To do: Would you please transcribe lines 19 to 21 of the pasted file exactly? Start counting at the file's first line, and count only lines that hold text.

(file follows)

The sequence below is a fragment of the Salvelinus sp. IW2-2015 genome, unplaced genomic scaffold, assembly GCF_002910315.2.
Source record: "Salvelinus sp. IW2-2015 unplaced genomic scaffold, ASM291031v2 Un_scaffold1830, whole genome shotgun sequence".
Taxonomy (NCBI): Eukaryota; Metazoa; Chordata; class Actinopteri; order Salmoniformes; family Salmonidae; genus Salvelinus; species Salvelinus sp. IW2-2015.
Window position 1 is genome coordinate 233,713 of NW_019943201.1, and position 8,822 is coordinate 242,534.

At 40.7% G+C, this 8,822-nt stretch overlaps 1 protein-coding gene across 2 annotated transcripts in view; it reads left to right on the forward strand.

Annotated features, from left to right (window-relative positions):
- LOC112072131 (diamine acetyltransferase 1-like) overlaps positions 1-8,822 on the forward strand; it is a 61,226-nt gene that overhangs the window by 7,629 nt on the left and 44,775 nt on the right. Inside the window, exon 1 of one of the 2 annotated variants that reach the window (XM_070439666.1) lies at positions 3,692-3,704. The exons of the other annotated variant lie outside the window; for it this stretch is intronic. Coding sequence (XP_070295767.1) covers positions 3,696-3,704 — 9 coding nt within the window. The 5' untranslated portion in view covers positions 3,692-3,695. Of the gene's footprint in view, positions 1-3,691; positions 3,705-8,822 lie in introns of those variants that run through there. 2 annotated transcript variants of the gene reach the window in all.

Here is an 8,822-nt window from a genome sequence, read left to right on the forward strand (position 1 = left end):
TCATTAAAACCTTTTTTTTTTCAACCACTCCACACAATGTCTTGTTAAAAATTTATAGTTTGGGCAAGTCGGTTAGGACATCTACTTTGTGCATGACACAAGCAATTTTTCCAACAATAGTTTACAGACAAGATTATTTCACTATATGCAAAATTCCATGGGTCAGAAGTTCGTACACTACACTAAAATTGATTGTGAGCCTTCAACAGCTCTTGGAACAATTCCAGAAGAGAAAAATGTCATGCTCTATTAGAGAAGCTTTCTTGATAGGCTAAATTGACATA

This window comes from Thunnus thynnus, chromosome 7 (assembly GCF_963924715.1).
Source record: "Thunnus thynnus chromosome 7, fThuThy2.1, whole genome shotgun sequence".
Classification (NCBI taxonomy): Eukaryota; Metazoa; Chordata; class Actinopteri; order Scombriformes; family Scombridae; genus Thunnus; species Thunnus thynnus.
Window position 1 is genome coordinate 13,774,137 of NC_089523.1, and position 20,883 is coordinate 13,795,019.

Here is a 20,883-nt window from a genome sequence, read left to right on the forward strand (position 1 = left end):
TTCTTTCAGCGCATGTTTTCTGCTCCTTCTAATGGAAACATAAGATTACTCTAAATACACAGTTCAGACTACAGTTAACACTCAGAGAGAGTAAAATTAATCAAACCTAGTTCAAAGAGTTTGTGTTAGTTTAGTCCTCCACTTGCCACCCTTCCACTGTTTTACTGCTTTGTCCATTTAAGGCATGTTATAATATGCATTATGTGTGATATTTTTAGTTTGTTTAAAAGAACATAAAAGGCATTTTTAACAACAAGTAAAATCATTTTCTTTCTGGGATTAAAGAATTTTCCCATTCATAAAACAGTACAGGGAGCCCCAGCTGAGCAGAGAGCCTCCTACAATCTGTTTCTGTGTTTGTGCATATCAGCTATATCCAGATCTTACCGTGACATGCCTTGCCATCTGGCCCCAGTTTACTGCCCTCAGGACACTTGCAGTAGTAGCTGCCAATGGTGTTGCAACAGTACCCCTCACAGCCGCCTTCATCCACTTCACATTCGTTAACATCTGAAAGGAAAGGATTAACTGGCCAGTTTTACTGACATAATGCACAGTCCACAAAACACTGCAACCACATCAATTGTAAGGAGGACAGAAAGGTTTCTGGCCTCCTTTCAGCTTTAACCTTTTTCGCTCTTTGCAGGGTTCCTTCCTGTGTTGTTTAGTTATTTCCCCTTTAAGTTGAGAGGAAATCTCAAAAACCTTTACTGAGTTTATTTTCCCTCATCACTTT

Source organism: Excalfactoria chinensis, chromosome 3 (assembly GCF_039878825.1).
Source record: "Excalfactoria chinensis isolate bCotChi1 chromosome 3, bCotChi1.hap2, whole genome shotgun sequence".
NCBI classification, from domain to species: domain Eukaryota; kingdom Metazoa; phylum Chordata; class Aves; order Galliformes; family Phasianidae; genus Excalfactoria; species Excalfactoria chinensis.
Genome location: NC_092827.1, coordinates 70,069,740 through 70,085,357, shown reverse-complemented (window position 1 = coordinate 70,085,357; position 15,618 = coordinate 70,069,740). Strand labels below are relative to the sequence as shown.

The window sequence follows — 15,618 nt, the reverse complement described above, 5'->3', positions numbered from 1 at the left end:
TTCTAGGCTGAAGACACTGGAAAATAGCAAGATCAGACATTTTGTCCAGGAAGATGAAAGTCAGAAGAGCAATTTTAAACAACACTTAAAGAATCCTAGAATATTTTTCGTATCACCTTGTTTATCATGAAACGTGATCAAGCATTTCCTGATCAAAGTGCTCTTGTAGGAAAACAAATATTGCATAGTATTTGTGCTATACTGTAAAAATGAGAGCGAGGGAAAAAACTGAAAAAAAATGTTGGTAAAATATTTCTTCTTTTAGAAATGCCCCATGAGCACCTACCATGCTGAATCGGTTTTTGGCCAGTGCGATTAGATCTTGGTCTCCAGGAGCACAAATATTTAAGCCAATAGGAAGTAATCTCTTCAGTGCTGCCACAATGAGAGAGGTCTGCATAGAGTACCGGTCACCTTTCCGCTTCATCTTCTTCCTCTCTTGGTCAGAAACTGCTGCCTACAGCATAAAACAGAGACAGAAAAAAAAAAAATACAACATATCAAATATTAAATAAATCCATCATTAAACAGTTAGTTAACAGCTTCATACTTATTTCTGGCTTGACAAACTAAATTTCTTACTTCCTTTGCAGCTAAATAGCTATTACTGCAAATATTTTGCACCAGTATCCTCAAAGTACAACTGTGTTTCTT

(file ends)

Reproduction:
Genome location: NC_092827.1, coordinates 70,069,740 through 70,085,357, shown reverse-complemented (window position 1 = coordinate 70,085,357; position 15,618 = coordinate 70,069,740). Strand labels below are relative to the sequence as shown.

The window sequence follows — 15,618 nt, the reverse complement described above, 5'->3', positions numbered from 1 at the left end:
TTCTAGGCTGAAGACACTGGAAAATAGCAAGATCAGACATTTTGTCCAGGAAGATGAAAGTCAGAAGAGCAATTTTAAACAACACTTAAAGAATCCTAGAATATTTTTCGTATCACCTTGTTTATCATGAAACGTGATCAAGCATTTCCTGATCAAAGTGCTCTTGTAGGAAAACAAATATTGCATAGTATTTGTGCTATACTGTAAAAATGAGAGCGAGGGAAAAAACTGAAAAAAAATGTTGGTAAAATATTTCTTCTTTTAGAAATGCCCCATGAGCACCTACCATGCTGAATCGGTTTTTGGCCAGTGCGATTAGATCTTGGTCTCCAGGAGCACAAATATTTAAGCCAATAGGAAGTAATCTCTTCAGTGCTGCCACAATGAGAGAGGTCTGCATAGAGTACCGGTCACCTTTCCGCTTCATCTTCTTCCTCTCTTGGTCAGAAACTGCTGCCTACAGCATAAAACAGAGACAGAAAAAAAAAAAATACAACATATCAAATATTAAATAAATCCATCATTAAACAGTTAGTTAACAGCTTCATACTTATTTCTGGCTTGACAAACTAAATTTCTTACTTCCTTTGCAGCTAAATAGCTATTACTGCAAATATTTTGCACCAGTATCCTCAAAGTACAACTGTGTTTCTT